Something that is synchronous with us genre geeks is that we repeatedly watch our favourite TV shows and films for a pastime. Some more than most. Me? I like to usually give a gap of a few years, especially with TV series as I find my eyes are often sharper for the detail or something poses an odd question that needs some investigation and double-checking in case I missed something. I can even spot when actors are switched to stunt people but that’s a result of my condition. The gaps, if anything, make me focus on different things. Anything from actors returning in different roles to absentees when you would think they should be there. That tends to happen a lot more with the older shows when contracts were not explicit for the entire season only for the requirement of the story. In some respects, you would have to wonder why it can’t be done like that today but because regular cast becomes fan favourites, that becomes a lot tougher to exclude for an episode in our genre. Well, except maybe for an end of season or an actor pushing to move on and finds his character’s life suddenly becomes expendable. Oddly, this tends to be less of a problem with non-genre series so maybe we can be too precious when the story should come first. No doubt this has contributed to seeing some series where all the characters are seen as expendable.
After Leonard Nimoy’s death last year, I thought I’d re-watch the original ‘Star Trek’ as I hadn’t seen it in nearly a decade and found my attention was constantly drifting into the background and the absence of the likes of Sulu and Chekov and even Scott and Uhura from time to time in stories where you expect them to turn up, even at a change of shift. After all, when you’re on a starship, there are fewer places to go, which left me wondering where they went. Logistically, thinking of shifts, they must serve long hours often leading to days waiting on-board sometimes. Of course, the stories where the cameras pop back on-board could be when these same people are on the right shift but with someone like Scott who is third or fourth in the chain of command, depending on where you place Sulu, you would have thought he’s have been called from his slumber and put in charge. Of course, the actors were elsewhere for various reasons but it made it more remarkable that they turned into the dream crew for the films and less recognition for the others on the bridge when these characters weren’t there. Mind you, these alternatives were hardly given the lines of dialogue that they had and only a few of them were a little higher than extras. The stories are such that whoever was in those roles in those stories would probably have been in the same place unless the scriptwriters felt obliged to use them and pay more wages. Of course, how would they know, so it would have to have been part of the re-write process and the distribution of dialogue.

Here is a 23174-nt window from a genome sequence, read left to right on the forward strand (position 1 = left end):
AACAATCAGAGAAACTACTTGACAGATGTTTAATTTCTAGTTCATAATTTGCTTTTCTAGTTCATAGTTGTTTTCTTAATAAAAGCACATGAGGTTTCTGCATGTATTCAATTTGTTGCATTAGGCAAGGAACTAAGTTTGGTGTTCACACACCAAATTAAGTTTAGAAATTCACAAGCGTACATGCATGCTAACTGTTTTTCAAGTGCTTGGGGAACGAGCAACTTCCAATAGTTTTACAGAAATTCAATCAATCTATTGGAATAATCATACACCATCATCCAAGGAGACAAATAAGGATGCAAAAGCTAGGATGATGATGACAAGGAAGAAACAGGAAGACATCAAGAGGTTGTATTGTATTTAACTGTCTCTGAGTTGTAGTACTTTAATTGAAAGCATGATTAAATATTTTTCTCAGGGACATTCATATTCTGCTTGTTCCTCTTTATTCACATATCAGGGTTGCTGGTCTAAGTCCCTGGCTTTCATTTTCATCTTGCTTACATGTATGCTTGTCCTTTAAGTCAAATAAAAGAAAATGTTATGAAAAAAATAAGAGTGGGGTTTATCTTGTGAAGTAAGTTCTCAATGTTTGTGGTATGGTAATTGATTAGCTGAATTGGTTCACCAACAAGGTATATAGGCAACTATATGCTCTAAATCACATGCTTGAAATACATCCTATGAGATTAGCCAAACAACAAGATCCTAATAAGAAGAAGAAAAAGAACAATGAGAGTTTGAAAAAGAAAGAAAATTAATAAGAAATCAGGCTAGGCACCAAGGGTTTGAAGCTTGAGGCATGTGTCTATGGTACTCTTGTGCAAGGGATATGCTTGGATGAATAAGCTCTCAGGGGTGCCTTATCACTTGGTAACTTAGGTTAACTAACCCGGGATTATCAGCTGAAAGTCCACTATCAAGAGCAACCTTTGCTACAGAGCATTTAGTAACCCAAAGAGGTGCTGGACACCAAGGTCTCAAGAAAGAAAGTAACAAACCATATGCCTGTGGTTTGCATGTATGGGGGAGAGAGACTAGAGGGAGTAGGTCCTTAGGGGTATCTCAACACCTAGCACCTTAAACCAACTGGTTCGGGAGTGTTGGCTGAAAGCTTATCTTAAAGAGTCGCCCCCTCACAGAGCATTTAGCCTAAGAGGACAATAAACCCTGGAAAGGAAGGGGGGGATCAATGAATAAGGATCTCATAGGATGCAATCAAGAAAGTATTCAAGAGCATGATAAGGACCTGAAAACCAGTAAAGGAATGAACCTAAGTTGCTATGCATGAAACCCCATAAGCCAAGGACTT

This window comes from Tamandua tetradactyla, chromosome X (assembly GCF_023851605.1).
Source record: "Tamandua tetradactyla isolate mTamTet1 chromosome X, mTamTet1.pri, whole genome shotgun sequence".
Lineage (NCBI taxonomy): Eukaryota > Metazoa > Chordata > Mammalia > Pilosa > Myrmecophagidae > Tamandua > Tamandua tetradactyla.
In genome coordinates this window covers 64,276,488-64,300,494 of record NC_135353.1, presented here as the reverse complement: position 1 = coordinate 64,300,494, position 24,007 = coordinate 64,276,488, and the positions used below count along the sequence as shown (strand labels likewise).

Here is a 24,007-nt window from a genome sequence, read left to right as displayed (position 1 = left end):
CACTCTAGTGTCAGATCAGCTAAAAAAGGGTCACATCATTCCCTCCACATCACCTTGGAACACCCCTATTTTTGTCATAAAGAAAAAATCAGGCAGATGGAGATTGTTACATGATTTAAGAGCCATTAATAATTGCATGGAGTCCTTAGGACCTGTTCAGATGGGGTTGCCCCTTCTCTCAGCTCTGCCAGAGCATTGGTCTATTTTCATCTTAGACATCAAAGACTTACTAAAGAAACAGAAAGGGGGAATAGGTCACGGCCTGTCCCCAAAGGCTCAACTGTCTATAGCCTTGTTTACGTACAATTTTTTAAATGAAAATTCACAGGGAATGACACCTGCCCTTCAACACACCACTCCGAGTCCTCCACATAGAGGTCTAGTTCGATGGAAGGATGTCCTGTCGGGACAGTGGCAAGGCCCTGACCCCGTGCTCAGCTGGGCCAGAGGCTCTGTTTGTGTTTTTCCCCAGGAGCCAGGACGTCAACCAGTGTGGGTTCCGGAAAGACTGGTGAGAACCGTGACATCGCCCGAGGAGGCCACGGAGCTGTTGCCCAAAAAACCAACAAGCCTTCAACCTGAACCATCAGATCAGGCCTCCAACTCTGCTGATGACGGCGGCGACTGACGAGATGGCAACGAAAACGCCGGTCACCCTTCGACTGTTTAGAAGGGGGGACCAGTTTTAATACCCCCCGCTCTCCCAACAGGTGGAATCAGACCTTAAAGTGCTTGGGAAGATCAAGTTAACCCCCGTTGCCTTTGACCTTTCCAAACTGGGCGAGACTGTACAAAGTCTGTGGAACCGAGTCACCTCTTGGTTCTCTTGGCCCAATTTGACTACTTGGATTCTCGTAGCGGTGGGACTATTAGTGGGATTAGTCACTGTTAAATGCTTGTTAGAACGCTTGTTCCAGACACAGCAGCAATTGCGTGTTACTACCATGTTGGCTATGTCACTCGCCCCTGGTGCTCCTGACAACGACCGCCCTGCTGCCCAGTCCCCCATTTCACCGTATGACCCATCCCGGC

Oddly, from a science point of view, I have less of a problem with ‘Spock’s Brain’ than I have with ‘Wink Of An Eye’ simply because the time scaling was wrong. The entire story would be over before those on board the Enterprise have moved a millimetre. Regular time only went back to normal when they weren’t present, which is of course absurd.
Then again, when you consider that the aliens from Andromeda in ‘By Any Other Name’ and Nomad from ‘The Changeling’ have both adjusted the Enterprise to go faster than Warp 10 without altering or destroying hull integrity, so precious to Chief Engineer Scott, nor changed it back so it’s a wonder that it doesn’t travel warp 10 on a long term basis. Before anyone raises the other stories like ‘Day Of The Dove’, ‘Let This Be Your Last Battlefield’ and ‘That Which Survives’, these are more by alien intervention and not done permanently. You would have expected the Enterprise to have been ordered back to Earth for a study or at least the very details of the modifications to be sent back with the first let alone the second time. Maybe they were but it was kept away from stories told.